REVERE — The international developer seeking to bring a slots parlor to Revere has launched an aggressive campaign to win statewide approval for the plan in November’s election. At its core is a push to build momentum in this working-class city, where dreams of landing a casino have gone unfulfilled.
In a surprise victory, Eugene McCain successfully steered a petition to build the state’s second slot parlor near Suffolk Downs onto the fall ballot. Now, McCain and his supporters are calling for an election in Revere before the statewide vote, a strategic maneuver that has united many Revere officials in opposition.
“I assume he wants to use it as a rallying cry in the statewide campaign,” said Revere Mayor Brian M. Arrigo. “These are outside forces attempting to push their agenda at the expense of the city.”
In a recent interview, Arrigo said he will fight the latest proposal to bring gambling to Revere, describing it as “the wrong plan at the wrong time.” He also hopes to deny McCain a local victory that could serve as a springboard to statewide success.
Peter Ubertaccio, a Stonehill College political scientist, said McCain is pursuing “a very smart strategy” in seeking to hold a local election before the statewide one. Slot parlor supporters could feature a victory in Revere in its statewide campaign, he said.
“The point they will make is that, if Revere wants a slots parlor, why should voters outside the city deny them,” Ubertaccio said. “Voters can say, ‘Hey, it’s not in my town.’ ”
Some 4,800 registered voters in Revere signed a petition calling for a local election to be held no later than Oct. 26, and Superior Court Judge Peter M. Lauriat last month denied the city’s request to postpone the local election.
But Arrigo has vowed to continue his legal fight, saying the election would cost the city $50,000 and would be moot if voters statewide reject the plan on Nov. 8.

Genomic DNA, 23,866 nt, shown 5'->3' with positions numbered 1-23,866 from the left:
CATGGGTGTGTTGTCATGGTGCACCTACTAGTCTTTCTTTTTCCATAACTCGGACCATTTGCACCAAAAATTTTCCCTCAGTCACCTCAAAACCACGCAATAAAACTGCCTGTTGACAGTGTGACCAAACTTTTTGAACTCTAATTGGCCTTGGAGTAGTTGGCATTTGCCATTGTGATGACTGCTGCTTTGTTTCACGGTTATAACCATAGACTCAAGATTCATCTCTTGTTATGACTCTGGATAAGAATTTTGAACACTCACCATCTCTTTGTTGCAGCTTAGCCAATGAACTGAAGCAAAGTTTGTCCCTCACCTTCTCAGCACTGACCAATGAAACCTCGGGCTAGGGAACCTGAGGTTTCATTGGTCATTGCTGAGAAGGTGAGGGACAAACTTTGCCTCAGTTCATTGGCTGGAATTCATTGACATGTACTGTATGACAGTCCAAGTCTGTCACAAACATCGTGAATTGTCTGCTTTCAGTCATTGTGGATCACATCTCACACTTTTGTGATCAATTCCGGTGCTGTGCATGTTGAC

Some city leaders say they feel steamrolled by McCain’s yearlong attempt to win a lucrative gambling license.
“I feel like we have been pushed into a corner,” said John F. Powers, a city councilor who opposes the slots parlor. “And I don’t like the way they are going about it.”
Revere’s City Council is expected to discuss the matter Monday.
McCain declined an interview request. But supporters of the slots parlor criticized Arrigo’s action as an attempt to “gag the citizenry and prevent their right to petition the government.”
“It is of grave concern as to why Mayor Arrigo would independently initiate a suit against the citizenry and maneuver to prevent a project that could provide good paying jobs with benefits and create much needed tax revenue,”the group said.
The group said a poll conducted on its behalf showed that 66 percent of Revere voters voiced strong approval for the slots parlor.
Even if voters approve the slot parlor, there is no guarantee it will receive a license. Stephen P. Crosby, chairman of the state’s Gaming Commission, has expressed doubts about McCain’s plan, recently telling a Globe columnist: “To change in any fundamental way the basic competitive environment that our licensees, the casino operators, have bought into during their license period, would not be fair. It would be prejudicial.”
Crosby declined to comment for this article.
To many observers, it came as a surprise last year when the attorney general’s office approved McCain’s ballot question, which calls for issuing an additional slots license to a gambling establishment at least 4 acres large and within 1,500 feet of an adjacent horse racing track.
The language seemed tailored for property McCain has agreed to buy in Revere, in the shadow of the Suffolk Downs racetrack. McCain’s team collected more than 75,000 signatures to get on the statewide ballot, then turned its attention to Revere.
In 2014, 63 percent of Revere voters backed a casino proposal on the Revere side of Suffolk Downs, only to see the plan lose out to a rival bid in Everett.
The owners of Suffolk Downs say they are no longer interested in developing the 42-acre site for gambling. Revere is also home to Wonderland Park, a dog track shut down after voters approved a statewide ballot question banning dog racing in 2008.
Arrigo has dismissed McCain as a “fly-by-night” businessman, and panned his proposal as “laughable in its lack of details.” The city should reserve its developable sites for corporate headquarters, hotels, and other high-end developments, he said. “We are playing for a higher standard,” he added.
McCain and his supporters, through a political fund-raising group called the Horse Racing Jobs and Education Committee, have spent about $285,000 on the slots campaign as of February, the date of the most recently filed campaign spending report.
By the time voters go to the polls in November, the group will likely have spent far more, Ubertaccio said. But it’s money well spent, he added.
“If you win, the rewards are so great,” he said.